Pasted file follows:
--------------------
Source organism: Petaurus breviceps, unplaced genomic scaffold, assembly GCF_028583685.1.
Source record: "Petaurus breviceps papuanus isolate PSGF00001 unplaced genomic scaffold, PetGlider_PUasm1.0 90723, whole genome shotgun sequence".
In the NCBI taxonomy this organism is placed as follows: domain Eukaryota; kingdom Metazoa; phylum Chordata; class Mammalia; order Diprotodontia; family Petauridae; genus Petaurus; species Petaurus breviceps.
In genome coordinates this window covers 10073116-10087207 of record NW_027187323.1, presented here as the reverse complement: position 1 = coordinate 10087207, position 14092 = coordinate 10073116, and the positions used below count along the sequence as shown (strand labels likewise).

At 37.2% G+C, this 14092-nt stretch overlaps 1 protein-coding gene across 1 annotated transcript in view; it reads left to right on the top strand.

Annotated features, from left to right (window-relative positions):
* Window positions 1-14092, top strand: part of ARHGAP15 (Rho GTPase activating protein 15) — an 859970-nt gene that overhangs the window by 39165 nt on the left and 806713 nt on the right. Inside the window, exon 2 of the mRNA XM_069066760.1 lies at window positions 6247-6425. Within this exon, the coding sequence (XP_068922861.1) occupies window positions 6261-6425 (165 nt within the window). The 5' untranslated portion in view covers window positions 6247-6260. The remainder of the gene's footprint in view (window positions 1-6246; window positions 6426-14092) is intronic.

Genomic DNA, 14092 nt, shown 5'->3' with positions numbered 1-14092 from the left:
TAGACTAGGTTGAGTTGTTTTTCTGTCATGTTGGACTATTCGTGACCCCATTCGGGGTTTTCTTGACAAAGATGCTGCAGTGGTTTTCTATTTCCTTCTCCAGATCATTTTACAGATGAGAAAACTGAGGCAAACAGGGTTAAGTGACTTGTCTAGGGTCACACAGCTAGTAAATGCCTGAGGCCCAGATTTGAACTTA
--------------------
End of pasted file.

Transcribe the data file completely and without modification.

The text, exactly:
Source organism: Petaurus breviceps, unplaced genomic scaffold, assembly GCF_028583685.1.
Source record: "Petaurus breviceps papuanus isolate PSGF00001 unplaced genomic scaffold, PetGlider_PUasm1.0 90723, whole genome shotgun sequence".
In the NCBI taxonomy this organism is placed as follows: domain Eukaryota; kingdom Metazoa; phylum Chordata; class Mammalia; order Diprotodontia; family Petauridae; genus Petaurus; species Petaurus breviceps.
In genome coordinates this window covers 10073116-10087207 of record NW_027187323.1, presented here as the reverse complement: position 1 = coordinate 10087207, position 14092 = coordinate 10073116, and the positions used below count along the sequence as shown (strand labels likewise).

At 37.2% G+C, this 14092-nt stretch overlaps 1 protein-coding gene across 1 annotated transcript in view; it reads left to right on the top strand.

Annotated features, from left to right (window-relative positions):
* Window positions 1-14092, top strand: part of ARHGAP15 (Rho GTPase activating protein 15) — an 859970-nt gene that overhangs the window by 39165 nt on the left and 806713 nt on the right. Inside the window, exon 2 of the mRNA XM_069066760.1 lies at window positions 6247-6425. Within this exon, the coding sequence (XP_068922861.1) occupies window positions 6261-6425 (165 nt within the window). The 5' untranslated portion in view covers window positions 6247-6260. The remainder of the gene's footprint in view (window positions 1-6246; window positions 6426-14092) is intronic.

Genomic DNA, 14092 nt, shown 5'->3' with positions numbered 1-14092 from the left:
TAGACTAGGTTGAGTTGTTTTTCTGTCATGTTGGACTATTCGTGACCCCATTCGGGGTTTTCTTGACAAAGATGCTGCAGTGGTTTTCTATTTCCTTCTCCAGATCATTTTACAGATGAGAAAACTGAGGCAAACAGGGTTAAGTGACTTGTCTAGGGTCACACAGCTAGTAAATGCCTGAGGCCCAGATTTGAACTTA